Behind Walls:
Eastern Europe before 1989

In 1989 the fall of the Berlin Wall heralded the end of the East Block. Socialism and totalitarianism made way for capitalism and democracy. A unique reservoir of photography was buried along with the old values. Over the years, each of the member states of the East Block had developed its own photographic vocabulary, which almost never extended beyond its national borders. Now that memories of the Communist era are no longer welcome, this historically important body of photography faces the threat of remaining unseen forever.

Two decades after the end of the East Block, Noorderlicht unlocks this forgotten treasure. In service of the regime, independently or working underground, photographers in the East Block documented a now vanished era, each in their own way. Behind Walls, the 15th Noorderlicht Photofestival, offers an overview of their work, which is generally being seen here for the first time outside its country of origin. Never before has photography from all the former East Block lands been brought together in one large-scale presentation.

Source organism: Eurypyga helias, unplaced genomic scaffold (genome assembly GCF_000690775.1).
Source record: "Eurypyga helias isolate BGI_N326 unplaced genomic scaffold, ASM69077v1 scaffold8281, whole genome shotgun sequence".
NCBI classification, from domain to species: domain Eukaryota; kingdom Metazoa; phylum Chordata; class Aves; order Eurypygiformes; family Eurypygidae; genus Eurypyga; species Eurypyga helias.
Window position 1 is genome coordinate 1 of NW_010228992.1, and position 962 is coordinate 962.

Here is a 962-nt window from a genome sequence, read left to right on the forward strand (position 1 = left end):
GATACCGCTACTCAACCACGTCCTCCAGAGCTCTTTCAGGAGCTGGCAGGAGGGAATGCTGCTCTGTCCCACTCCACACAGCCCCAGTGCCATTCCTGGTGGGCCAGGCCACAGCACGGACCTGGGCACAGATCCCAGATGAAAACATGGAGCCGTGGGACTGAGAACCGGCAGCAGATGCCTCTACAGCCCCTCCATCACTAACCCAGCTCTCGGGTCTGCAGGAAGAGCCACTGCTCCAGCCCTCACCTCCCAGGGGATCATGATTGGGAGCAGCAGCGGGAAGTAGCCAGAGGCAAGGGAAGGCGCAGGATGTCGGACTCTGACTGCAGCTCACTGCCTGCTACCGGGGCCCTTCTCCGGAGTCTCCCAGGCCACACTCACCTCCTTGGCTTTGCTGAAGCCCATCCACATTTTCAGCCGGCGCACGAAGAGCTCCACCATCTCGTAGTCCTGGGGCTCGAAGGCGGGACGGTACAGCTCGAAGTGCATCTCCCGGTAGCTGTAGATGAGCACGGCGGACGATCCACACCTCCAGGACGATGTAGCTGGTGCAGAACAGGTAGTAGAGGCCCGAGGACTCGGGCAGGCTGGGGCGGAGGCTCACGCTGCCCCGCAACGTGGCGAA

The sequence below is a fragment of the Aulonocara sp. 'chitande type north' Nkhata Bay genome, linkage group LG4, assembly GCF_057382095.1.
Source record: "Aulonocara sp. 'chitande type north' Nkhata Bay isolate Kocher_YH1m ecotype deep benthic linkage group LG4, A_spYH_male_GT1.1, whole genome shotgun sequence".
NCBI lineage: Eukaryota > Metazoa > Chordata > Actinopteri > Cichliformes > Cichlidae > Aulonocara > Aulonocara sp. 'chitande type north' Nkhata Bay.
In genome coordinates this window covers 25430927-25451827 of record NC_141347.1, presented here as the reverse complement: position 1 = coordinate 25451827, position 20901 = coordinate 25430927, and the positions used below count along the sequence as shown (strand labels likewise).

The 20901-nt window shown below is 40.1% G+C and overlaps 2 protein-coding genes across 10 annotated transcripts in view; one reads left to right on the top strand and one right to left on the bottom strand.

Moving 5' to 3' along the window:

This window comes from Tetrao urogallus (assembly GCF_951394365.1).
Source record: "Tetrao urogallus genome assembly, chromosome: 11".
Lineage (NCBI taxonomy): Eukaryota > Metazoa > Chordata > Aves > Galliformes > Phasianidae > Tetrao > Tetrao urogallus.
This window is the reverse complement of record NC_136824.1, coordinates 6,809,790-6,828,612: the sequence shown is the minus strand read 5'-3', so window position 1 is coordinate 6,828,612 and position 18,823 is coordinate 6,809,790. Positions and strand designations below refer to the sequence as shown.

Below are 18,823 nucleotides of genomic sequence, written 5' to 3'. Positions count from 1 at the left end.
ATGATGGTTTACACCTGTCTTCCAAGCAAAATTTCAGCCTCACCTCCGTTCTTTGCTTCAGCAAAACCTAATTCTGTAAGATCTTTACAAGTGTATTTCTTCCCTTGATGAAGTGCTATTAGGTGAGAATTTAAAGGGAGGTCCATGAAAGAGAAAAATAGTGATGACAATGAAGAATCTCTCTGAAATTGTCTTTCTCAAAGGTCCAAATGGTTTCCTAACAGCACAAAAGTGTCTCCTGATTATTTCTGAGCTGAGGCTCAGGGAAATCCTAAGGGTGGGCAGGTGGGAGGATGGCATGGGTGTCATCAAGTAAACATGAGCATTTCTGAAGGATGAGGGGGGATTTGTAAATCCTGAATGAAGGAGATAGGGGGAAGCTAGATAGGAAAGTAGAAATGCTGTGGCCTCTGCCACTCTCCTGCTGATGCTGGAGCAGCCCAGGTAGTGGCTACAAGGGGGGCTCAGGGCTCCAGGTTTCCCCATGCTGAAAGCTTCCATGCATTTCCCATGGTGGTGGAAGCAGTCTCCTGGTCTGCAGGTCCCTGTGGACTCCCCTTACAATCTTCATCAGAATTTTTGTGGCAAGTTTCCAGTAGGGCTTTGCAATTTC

Censorship and lack of freedom were a self-evident part of life in the days of the East Block. The totalitarian regimes propagated an heroic image of socialist society. Photographs of everyday scenes and personal interests were not appreciated. Only in periods of relative freedom, such as during the Prague Spring, but also in the DDR of the late 1970s, did photographers violate the unwritten rules, and then carefully. At other moments flight into a self-created reality offered solace, and this became a great stimulant for photographic experimentation.

Proud portraits of the 'worker of the month', clandestine photographs of staged people's manifestations, advertising for products that were not available, forbidden photographs of nude women: Behind Walls provides a fascinating picture of life and photography in the Socialist paradise. In one international presentation the viewer can see how photographers throughout the East Block experienced the world around them, and how the absence of freedom affected their work. With contributions by 35 photographers from twelve countries, Noorderlicht brings to life a world that ceased to exist in 1989.